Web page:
Google (GOOG) announced a brazen power grab to its investors Friday morning. The tech firm plans to double its number of outstanding shares through a 2:1 split. However, rather than hand owners identical shares, the company decided to create a new class of shares that lack voting rights. In a statement released Friday, Google's co-founders Larry Page and Sergey Brin had this to say about the plan's detractors:
"We recognize that some people, particularly those who opposed this structure at the start, won't support this change - and we understand that other companies have been very successful with more traditional governance models. But after careful consideration with our board of directors, we have decided that maintaining this founder-led approach is in the best interests of Google, our shareholders and our users. Having the flexibility to use stock without diluting our structure will help ensure we are set up for success for decades to come."
The statement should have read: "We, Larry Page and Sergey Brin, know better than our investors and can't be bothered with their opinions." Prior to the new plan the duo controlled 56.7% of the company. This announcement further entrenches the two as the sole leaders of Google's future.
This move is a lose-lose-lose for "main street" investors. The shares which have voting rights, termed class A in the new structure, will lose value due to the dilution of their voting power. The new shares non-voting shares, termed class C, will trade at a steep discount to class A shares. Without voting rights, these shares will be even less valuable than the class A shares. Finally, Google's shareholders will not receive a permanent dividend, even though the company is sitting on a $50 billion hoard of cash and treasuries.
Investors were clearly unhappy following the announcement Friday. The company fell from $650 per share to $625, a 4% loss. Some may argue this was just technical correction; however I believe shareholders understand the immediate fundamental loss in value their shares suffered from this move and are bailing out.
In other Google news, the firm received approval in February to purchase Motorola Mobility (MMI). Don't expect this deal to boost Google's price when it is finalized. Google is not buying Motorola for its business, which managed to lose $249 million last year. Instead, the search giant wants Motorola's mobile device patents to protect its Android platform from various lawsuits from the likes of Oracle (ORCL) and Apple (AAPL). Google is hoping the respite from lawsuits will give it time to grow a solid app ecosystem, seen as key to smartphone platform's future. The tradeoff for this security is the money Google will have to spend money to spin down Motorola's unprofitable business activities, something certain to weigh on its share price.
Google stock is headed southward, in my opinion. Diluting the value of investor holdings was the wrong move and the Motorola acquisition, while necessary, does not bode well for its price either. The purchase was defensive and will not generate revenue on its own; rather it will just protect revenue that already exists. Cut this name loose and look for greener pastures.
Those greener pastures might have a dash of blue to them, Big Blue that is. IBM (IBM) is giant of innovation and a wonderful generator of shareholder wealth. The company that brought us hard drives, ATMs, and bar codes is now changing the information technology landscape with state-of-the-art hardware and software, including supercomputers and artificial intelligence that rivals its organic counterpart.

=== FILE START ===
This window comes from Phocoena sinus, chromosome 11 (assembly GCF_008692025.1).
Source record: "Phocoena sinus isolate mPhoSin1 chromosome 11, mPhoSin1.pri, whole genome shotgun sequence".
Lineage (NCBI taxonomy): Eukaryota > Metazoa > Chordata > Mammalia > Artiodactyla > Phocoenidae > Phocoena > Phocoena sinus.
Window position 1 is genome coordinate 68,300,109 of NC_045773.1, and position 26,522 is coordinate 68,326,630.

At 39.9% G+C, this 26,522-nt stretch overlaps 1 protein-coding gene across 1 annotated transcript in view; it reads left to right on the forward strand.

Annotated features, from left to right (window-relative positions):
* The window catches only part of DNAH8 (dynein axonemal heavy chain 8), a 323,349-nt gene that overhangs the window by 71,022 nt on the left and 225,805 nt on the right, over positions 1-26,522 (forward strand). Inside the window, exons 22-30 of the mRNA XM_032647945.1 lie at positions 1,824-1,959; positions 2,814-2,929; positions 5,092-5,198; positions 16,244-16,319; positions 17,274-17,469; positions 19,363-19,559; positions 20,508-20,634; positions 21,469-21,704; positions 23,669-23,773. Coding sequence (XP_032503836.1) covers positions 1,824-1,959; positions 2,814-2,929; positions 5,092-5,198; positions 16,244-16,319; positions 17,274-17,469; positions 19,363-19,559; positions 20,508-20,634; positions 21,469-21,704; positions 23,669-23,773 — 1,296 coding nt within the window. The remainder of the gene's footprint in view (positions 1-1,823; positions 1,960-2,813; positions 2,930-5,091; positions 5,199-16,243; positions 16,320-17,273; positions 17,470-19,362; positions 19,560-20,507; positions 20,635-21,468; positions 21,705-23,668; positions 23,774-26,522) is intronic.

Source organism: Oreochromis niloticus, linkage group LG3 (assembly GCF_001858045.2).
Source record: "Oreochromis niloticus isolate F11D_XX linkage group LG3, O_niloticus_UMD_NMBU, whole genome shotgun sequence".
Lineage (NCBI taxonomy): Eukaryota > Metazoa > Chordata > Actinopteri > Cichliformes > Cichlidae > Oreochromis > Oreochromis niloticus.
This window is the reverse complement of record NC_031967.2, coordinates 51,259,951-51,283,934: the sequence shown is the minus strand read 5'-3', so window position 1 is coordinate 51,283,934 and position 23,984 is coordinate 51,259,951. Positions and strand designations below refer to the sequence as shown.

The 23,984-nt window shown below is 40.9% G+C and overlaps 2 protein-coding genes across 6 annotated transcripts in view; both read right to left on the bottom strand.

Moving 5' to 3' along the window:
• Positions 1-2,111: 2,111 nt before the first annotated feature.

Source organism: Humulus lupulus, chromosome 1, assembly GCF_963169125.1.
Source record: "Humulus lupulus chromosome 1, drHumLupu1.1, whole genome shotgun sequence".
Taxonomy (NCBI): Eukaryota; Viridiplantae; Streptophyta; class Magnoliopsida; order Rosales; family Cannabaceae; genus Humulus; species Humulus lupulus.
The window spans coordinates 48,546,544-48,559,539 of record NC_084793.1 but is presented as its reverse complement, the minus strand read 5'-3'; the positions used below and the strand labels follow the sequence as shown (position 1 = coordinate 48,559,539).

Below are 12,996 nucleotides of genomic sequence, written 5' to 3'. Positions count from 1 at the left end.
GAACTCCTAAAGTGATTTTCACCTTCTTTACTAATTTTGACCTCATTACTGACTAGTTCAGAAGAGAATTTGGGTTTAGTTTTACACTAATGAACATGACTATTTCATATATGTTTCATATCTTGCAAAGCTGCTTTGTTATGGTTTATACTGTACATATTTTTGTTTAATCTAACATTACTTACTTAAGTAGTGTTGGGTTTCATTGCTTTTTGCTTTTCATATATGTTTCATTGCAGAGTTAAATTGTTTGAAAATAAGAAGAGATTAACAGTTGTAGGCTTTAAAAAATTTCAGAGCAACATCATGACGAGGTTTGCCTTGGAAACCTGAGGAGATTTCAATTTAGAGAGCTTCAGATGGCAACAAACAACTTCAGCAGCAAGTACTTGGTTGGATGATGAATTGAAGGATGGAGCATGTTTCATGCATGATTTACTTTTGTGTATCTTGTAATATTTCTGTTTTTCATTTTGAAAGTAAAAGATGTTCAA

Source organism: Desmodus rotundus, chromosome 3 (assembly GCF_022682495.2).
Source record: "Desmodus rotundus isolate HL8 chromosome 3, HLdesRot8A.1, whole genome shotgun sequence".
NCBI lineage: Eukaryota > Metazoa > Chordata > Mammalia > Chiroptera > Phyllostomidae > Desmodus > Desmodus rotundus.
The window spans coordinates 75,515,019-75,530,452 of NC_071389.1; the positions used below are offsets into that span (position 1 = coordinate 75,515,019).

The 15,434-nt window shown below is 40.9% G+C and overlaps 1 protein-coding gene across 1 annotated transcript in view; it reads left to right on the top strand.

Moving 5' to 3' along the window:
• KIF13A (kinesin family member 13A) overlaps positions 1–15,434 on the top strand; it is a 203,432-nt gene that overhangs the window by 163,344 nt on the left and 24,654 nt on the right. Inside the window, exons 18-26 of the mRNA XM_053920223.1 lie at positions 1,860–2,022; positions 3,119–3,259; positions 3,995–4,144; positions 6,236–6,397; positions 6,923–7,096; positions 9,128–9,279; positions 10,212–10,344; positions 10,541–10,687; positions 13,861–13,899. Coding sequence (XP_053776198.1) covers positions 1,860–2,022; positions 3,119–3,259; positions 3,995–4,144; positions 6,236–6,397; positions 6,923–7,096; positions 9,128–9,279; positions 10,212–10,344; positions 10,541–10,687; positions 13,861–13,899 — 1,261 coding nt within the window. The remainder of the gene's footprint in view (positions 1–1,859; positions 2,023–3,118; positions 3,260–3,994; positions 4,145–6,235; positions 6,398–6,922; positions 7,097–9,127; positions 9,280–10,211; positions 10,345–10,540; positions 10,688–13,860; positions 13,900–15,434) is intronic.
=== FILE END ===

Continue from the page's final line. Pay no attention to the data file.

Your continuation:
Meet Watson, a computer that can sort through the equivalent of one million books of information per second and which is capable of learning. Though the cash award it received during its Jeopardy! victory over Ken Jennings and Brad Rutter was donated to charity, the progress represented by the technology could be a huge boon for IBM. Question answering computers, such as Watson and its DeepQA AI , have potential applications in medical diagnosis, corporate decision-making, and legal research roles.
IBM announced its purchase of Varicent Friday as part of an aggressive expansion into the business analytics market. Business analytics software, such as that provided by Varicent, measures sales performance and payroll within companies and assists in making decisions based on these figures. IBM's business analytics segment 16% last year and is expected to reach $16 billion in revenue by 2015. Business analytics software is expensive and complex to produce. This represents a sizable barrier-to-entry and as such there is little competition in the market. It offers high margins to companies that can break into the game.
IBM trades at $203 per share. It offers a $3.00 per share dividend yielding 1.50% and has not missed a dividend payment since it began trading in 1962. It has consistently increased the dividend amount paid since 1993. The company has earnings per share of $13.06, so there's plenty of room for growth. The company releases earnings Tuesday after the closing bell and the consensus is that IBM will beat expectations. Buy it now before it pops.
Sure, Google and IBM are both on the cutting-edge of the Information Age, but IBM offers a better potential to profit from the rapid evolution of technology. Lawsuits have cornered Google into acquiring an unprofitable company to save itself from legal threats and the executives have thrown investors under the bus for the benefit of the founders. An unequivocal loss of value will result from the moves and the share price will fall to represent this. Make the move to IBM, a rock-solid company with a record over the past half-century of generating ideas for the world and profits for investors.